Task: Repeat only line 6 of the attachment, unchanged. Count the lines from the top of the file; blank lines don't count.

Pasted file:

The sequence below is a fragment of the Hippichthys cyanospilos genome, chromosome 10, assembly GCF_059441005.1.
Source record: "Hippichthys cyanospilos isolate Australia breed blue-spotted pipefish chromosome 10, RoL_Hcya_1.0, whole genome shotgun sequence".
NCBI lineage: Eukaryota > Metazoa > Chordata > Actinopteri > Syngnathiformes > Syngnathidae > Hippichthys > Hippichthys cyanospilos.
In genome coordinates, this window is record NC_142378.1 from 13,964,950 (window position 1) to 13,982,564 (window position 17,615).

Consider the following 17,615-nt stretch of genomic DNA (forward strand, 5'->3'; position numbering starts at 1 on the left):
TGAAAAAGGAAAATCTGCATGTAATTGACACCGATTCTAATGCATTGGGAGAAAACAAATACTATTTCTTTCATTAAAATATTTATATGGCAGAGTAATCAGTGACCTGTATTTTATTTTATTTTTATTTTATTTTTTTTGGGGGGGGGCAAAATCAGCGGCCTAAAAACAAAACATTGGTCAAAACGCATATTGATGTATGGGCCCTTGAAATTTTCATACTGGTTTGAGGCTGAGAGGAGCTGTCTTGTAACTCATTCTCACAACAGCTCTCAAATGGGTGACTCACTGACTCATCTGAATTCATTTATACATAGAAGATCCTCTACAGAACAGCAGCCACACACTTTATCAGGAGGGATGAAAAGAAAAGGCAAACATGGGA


TGAAAAAGGAAAATCTGCATGTAATTGACACCGATTCTAATGCATTGGGAGAAAACAAATACTATTTCTTTCATTAAAATATTTATATGGCAGAGTAATCAGTGACCTGTATTTTATTTTATTTTTATTTTATTTTTTTTGGGGGGGGGCAAAATCAGCGGCCTAAAAACAAAACATTGGTCAAAACGCATATTGATGTATGGGCCCTTGAAATTTTCATACTGGTTTGAGGCTGAGAGGAGCTGTCTTGTAACTCATTCTCACAACAGCTCTCAAATGGGTGACTCACTGACTCATCTGAATTCATTTATACATAGAAGATCCTCTACAGAACAGCAGCCACACACTTTATCAGGAGGGATGAAAAGAAAAGGCAAACATGGGA